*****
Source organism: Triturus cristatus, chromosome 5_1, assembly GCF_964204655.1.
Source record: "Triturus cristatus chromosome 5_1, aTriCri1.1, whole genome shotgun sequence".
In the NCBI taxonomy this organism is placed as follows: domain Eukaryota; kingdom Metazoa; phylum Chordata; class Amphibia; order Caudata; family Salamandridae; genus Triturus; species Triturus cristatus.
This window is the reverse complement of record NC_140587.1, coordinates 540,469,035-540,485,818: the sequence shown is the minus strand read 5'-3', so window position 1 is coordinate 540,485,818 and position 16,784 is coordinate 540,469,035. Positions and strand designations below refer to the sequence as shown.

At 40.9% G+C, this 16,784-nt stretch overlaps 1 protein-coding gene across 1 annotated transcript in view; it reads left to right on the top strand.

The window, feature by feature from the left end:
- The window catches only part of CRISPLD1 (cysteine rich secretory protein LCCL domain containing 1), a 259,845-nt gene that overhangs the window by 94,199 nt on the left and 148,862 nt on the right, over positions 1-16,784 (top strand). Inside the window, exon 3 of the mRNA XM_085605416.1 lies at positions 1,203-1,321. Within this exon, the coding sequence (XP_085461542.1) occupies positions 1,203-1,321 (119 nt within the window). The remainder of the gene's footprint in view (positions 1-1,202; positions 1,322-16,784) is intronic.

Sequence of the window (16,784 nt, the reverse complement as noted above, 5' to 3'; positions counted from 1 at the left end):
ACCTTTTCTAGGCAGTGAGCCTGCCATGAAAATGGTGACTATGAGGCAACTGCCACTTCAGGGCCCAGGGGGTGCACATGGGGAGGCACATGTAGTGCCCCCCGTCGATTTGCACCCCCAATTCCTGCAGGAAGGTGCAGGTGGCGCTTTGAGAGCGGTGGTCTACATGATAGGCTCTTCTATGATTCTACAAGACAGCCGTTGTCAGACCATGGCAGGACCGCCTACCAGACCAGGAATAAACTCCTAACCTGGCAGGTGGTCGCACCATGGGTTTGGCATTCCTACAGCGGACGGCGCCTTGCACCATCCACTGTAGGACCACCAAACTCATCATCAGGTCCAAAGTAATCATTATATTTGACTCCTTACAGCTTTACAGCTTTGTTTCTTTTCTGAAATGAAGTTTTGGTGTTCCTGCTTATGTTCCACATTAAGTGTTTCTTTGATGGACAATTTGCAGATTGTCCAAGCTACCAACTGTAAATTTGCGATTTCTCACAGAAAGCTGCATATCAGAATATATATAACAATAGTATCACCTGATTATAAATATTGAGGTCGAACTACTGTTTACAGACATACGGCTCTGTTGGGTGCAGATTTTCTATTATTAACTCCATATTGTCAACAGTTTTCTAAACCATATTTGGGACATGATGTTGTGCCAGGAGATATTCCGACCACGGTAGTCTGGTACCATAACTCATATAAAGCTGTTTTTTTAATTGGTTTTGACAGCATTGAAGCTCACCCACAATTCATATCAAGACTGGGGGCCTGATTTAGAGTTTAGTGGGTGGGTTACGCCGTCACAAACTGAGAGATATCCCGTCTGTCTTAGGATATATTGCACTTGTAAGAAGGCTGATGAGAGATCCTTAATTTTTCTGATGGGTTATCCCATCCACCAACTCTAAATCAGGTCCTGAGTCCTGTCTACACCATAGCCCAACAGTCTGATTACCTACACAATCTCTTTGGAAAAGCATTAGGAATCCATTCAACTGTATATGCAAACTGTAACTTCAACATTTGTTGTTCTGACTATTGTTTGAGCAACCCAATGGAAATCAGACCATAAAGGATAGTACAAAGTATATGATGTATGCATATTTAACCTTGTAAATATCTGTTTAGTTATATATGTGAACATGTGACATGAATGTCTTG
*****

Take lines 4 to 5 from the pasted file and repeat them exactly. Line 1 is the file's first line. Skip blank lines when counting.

This window is the reverse complement of record NC_140587.1, coordinates 540,469,035-540,485,818: the sequence shown is the minus strand read 5'-3', so window position 1 is coordinate 540,485,818 and position 16,784 is coordinate 540,469,035. Positions and strand designations below refer to the sequence as shown.

At 40.9% G+C, this 16,784-nt stretch overlaps 1 protein-coding gene across 1 annotated transcript in view; it reads left to right on the top strand.